Derek Hansen, Scoutmaster, lightweight backpacker, and as his website says “hammock enthusiast”, recently sent me a copy of his book “The Ultimate Hang”. It is an illustrated guide to hammock camping and a book that even the most experienced hammock camper or backpacker should have on their shelf.
I read the book, skimming through some parts and diving into others in a weekend. It is an easy read and Derek has made learning more about hammock camping fun and simple through great illustrations.
I started hammock camping after the 2010 National Scout Jamboree where Hennessey Hammocks had a cool display. What first caught my eye was the affiliation that the hammock campers have with Leave No Trace. Even at the National Jamboree the Hammock display was set up next to the Leave No Trace organizations (LNT.org) display and activity center. I had just finished the Leave No Trace trainer course and so pairing the two was a natural fit. I wish I would have had “The Ultimate Hang” when I started gearing up for hammock camping. Starting on page 34 Derek covers the principles of leave no trace. Perfect!
The book takes the novice and experienced camper step by step to ensure a great hammock camping experience. Now, it won’t say that in the book, but take it from me. If you do the things in the book, picking a choosing the gear that meets your needs and the set up that you are comfortable with, you will have a great experience.
That brings me to gear. Derek does not tell you what you should have. He demonstrates it all in this book. From whoopie slings to webbing and buckles. Bridge style hammocks to the “Bat hammock” he shows it all and lets the reader decide what he or she would be most comfortable in.
Even if you are not a hammock camper, there is something in this book for you. How to select a good camp site. The “Bearmuda Triangle” and an extensive discussion on tarps.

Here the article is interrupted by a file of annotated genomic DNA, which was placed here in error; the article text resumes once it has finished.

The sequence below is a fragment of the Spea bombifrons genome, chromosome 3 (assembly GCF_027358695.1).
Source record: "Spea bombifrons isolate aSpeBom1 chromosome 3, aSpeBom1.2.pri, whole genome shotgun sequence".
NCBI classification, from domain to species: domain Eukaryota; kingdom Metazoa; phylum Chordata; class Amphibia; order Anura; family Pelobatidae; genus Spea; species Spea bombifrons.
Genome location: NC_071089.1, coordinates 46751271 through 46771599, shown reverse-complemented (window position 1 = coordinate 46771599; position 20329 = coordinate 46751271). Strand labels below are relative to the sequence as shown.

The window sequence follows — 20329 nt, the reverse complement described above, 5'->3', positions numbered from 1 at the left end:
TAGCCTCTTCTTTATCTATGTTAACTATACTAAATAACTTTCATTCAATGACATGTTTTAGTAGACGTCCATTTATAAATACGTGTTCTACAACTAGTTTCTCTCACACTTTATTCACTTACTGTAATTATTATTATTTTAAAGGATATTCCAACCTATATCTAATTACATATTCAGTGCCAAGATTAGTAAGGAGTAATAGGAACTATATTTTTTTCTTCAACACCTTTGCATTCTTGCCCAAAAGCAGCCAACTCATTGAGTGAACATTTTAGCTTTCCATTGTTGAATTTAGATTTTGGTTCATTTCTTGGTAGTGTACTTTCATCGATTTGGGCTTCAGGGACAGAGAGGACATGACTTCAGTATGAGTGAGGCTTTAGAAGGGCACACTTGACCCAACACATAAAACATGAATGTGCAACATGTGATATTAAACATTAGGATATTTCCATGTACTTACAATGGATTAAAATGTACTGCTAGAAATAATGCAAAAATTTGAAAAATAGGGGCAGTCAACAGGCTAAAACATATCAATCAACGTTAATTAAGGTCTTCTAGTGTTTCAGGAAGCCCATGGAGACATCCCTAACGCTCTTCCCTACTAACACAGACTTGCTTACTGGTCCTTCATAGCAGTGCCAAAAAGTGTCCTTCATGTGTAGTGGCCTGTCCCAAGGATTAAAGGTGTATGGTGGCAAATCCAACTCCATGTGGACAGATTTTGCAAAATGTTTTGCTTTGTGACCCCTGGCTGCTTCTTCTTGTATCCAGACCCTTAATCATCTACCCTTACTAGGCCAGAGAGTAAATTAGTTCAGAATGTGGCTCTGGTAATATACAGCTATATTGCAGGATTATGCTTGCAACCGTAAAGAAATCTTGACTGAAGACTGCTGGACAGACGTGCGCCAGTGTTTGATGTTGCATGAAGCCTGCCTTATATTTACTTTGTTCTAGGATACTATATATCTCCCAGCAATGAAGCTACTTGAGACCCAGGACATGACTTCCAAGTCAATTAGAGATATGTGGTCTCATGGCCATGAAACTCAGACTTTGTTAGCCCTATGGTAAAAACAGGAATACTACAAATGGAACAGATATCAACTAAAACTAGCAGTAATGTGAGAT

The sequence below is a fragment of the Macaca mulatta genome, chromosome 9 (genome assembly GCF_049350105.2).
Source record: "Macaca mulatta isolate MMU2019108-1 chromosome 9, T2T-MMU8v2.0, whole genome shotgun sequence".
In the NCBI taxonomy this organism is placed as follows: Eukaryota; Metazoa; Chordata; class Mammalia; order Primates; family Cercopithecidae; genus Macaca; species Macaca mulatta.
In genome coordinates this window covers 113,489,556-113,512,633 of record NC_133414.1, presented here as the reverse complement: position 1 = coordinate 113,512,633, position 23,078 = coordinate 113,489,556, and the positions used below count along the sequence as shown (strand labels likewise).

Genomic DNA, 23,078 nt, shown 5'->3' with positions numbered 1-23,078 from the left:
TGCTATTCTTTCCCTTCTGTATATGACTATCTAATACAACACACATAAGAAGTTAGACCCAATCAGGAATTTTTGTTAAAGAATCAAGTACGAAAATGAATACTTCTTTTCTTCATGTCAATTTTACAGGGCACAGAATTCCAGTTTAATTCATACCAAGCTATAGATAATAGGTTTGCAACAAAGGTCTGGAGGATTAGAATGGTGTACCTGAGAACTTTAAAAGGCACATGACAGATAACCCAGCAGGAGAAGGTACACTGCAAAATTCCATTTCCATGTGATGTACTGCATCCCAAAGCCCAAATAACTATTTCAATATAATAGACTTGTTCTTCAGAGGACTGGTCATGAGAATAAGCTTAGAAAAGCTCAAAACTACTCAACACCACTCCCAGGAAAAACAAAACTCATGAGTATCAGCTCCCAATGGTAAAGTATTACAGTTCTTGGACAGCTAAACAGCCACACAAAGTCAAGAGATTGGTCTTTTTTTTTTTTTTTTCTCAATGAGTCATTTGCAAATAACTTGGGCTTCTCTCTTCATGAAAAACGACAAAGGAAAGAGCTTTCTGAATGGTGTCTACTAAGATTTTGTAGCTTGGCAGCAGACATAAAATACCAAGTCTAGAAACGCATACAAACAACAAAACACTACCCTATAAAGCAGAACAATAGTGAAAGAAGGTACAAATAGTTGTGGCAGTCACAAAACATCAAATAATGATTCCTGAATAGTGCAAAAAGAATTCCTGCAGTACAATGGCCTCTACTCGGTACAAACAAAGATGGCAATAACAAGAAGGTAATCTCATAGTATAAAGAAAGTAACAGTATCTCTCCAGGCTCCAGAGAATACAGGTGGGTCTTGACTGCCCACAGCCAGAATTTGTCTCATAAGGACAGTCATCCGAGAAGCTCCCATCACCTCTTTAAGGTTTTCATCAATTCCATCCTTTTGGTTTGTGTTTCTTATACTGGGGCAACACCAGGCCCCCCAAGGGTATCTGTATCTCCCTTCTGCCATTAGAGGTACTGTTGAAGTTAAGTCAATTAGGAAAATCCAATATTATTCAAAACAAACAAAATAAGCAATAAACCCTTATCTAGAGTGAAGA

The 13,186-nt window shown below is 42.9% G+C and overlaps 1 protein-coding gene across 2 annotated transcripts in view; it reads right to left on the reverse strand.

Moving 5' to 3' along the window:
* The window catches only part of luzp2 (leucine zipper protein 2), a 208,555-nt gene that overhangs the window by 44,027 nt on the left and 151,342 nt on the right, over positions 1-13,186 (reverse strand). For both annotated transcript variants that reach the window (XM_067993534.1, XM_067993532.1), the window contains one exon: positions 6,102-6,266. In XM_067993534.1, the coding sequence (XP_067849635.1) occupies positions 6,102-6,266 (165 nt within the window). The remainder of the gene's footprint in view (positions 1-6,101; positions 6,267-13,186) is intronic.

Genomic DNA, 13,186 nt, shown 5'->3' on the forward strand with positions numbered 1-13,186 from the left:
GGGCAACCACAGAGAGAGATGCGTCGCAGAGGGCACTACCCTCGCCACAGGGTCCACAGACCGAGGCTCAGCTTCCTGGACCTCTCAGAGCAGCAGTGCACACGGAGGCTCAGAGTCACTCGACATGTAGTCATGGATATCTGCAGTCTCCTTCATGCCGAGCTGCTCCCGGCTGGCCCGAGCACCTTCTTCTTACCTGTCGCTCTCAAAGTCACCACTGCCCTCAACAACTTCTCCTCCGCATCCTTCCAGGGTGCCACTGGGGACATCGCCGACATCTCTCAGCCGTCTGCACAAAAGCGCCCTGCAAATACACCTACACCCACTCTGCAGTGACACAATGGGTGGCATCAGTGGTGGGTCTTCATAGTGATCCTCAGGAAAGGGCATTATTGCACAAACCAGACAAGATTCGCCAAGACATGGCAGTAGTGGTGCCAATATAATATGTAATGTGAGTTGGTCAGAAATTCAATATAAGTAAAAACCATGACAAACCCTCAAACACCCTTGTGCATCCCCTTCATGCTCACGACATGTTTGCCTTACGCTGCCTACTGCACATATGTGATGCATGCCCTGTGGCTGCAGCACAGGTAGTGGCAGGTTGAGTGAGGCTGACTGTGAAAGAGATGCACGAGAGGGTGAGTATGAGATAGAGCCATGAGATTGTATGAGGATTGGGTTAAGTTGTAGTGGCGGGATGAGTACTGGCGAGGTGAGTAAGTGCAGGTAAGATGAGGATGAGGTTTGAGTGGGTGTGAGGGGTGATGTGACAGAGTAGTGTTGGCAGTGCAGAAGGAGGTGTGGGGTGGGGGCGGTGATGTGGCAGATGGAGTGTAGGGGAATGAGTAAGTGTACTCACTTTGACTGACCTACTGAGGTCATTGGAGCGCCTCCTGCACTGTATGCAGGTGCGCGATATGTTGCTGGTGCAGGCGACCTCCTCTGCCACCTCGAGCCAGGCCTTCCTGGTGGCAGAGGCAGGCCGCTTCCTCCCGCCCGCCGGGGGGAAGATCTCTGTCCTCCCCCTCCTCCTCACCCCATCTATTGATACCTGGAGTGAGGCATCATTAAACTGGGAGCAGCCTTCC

The book is interactive with QR codes that lead to web sites for more information.
Over all I find that this book is a great resource and a must have certainly for hammock campers, but for backpackers alike.
I highly recommend this book. You can order the book at The Ultimate Hang.com. At the website you can also get some fantastic advice, ideas, and thoughts on backpacking in the blog section. You need to check this out.
illustration from “the Ultimate Hang”
Have a Great Scouting Day!
Categories: Backpacking, blog, camp skills, Camping, gear, Hammock, planning, stories, Winter Camping
Tags: Book review, fun, hammock camping, hammock gear, lightweight backpacking, The Ultimate Hang
Its been a few days since my keyboard and I sat together and jotted down some thoughts… It’s been a long week and a pretty eventful one at that.
Monday we had our weekly Troop meeting, and to be honest.. I have no idea how it went. I was upstairs with a group of parents and a couple of the Assistant Scoutmasters showing what is expected in the type of gear our Scouts should have. In particular the winter gear that we need to see on the next couple camp outs. I thought it went well. It can be an overwhelming discussion to some parents and I try to keep it simple and show the parent that you don’t have to take out a loan to get the right gear. I reinforced with the parents that is about the Right gear and Not a lot of gear. To many grandparents, parents, aunts and uncles feel the need to get all the cool gadgets for their Scout and not the right stuff. Anyway, that went pretty good and I think will be an annual thing with all of the new Scout parents.